The names of three finalists for Los Angeles police chief have been forwarded to Mayor Eric Garcetti, who is bucking recent precedent by declining to name them.
The Police Commission, which oversees the Los Angeles Police Department, announced Monday that it had sent the names to Garcetti. The five-member civilian commission moved quickly after interviewing five candidates — all department veterans — last week. There were 31 applicants for the job.
Deciding who will lead the country's second-largest police department is now up to the mayor.
But Garcetti will not release the names of the final three, a spokesman said Monday, marking a reversal from the mayor's statement on Friday that he would be "as transparent with those names as I can be."
In January, Chief Charlie Beck announced his retirement with more than a year left in his second term. The commissioners had said that the mayor would have the three finalists by June 1, and they came through early, allowing plenty of time for a new chief to be named before Beck's June 27 departure.
The candidates interviewed Wednesday were LAPD Assistant Chief Michel Moore, Deputy Chief Robert Arcos, Deputy Chief Phil Tingirides, former Assistant Chief Sandy Jo MacArthur and San Francisco Police Chief Bill Scott, according to sources.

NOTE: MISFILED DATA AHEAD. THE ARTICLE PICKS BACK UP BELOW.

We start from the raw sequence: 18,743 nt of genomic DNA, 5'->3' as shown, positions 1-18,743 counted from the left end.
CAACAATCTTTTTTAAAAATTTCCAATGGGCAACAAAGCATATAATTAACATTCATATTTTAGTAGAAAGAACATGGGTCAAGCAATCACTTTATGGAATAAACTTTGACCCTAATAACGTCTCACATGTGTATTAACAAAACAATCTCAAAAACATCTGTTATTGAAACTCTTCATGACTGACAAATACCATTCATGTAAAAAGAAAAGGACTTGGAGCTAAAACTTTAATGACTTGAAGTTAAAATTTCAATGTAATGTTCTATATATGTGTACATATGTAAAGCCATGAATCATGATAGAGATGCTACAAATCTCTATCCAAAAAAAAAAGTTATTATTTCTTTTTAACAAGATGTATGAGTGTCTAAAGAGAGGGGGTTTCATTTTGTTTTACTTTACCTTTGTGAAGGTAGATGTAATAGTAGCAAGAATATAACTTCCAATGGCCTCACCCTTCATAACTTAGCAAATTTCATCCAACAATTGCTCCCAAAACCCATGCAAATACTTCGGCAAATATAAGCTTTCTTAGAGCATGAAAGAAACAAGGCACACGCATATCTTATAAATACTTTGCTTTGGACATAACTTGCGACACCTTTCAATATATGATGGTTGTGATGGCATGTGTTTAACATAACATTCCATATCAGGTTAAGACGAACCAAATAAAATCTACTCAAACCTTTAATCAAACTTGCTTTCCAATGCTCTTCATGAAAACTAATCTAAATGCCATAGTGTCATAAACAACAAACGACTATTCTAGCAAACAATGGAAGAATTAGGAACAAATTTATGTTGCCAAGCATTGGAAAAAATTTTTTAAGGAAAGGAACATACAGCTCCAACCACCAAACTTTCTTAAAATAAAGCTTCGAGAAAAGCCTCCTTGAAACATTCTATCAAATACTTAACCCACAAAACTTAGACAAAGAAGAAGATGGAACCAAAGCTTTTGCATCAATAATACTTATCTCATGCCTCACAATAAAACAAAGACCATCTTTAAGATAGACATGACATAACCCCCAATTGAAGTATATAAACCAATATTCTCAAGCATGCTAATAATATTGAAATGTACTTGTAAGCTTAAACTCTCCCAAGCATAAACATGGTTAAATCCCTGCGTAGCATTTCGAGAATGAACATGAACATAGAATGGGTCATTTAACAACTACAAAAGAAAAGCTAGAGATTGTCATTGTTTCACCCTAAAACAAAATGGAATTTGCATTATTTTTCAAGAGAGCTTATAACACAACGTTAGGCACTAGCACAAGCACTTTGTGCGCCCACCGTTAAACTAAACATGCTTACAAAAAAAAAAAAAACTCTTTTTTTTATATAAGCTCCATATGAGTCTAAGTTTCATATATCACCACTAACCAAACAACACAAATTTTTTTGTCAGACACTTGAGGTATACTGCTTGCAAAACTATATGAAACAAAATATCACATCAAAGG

All have decades of experience with the LAPD, coming of age during the 1992 riots, helping to implement reforms dictated by a federal consent decree and being promoted to high positions by Beck. MacArthur retired in 2015 as the highest-ranking woman in the LAPD, and Scott left to lead the troubled San Francisco department in January 2017. Arcos is a third-generation Mexican American, and Scott is African American.
Police Commission President Steve Soboroff declined to confirm the names of any of the candidates who were interviewed. But he called them a law enforcement "dream team."
"The five folks that we interviewed were highly qualified, and to get as far as they got in the process, all five should be proud and congratulated," he said. "Any one of them could be the chief, not only of L.A., but of any city in America."
In 2009, then-Mayor Antonio Villaraigosa held a news conference to name the three finalists for police chief: Beck, Moore and another LAPD insider, Jim McDonnell. Before William Bratton was chosen chief in 2002, police commissioners and then-Mayor James K. Hahn spoke publicly about the three finalists, who were all from outside the department.
The decision to keep the names secret was made "to protect the confidentiality of the candidates," Alex Comisar, a Garcetti spokesman, said in an email.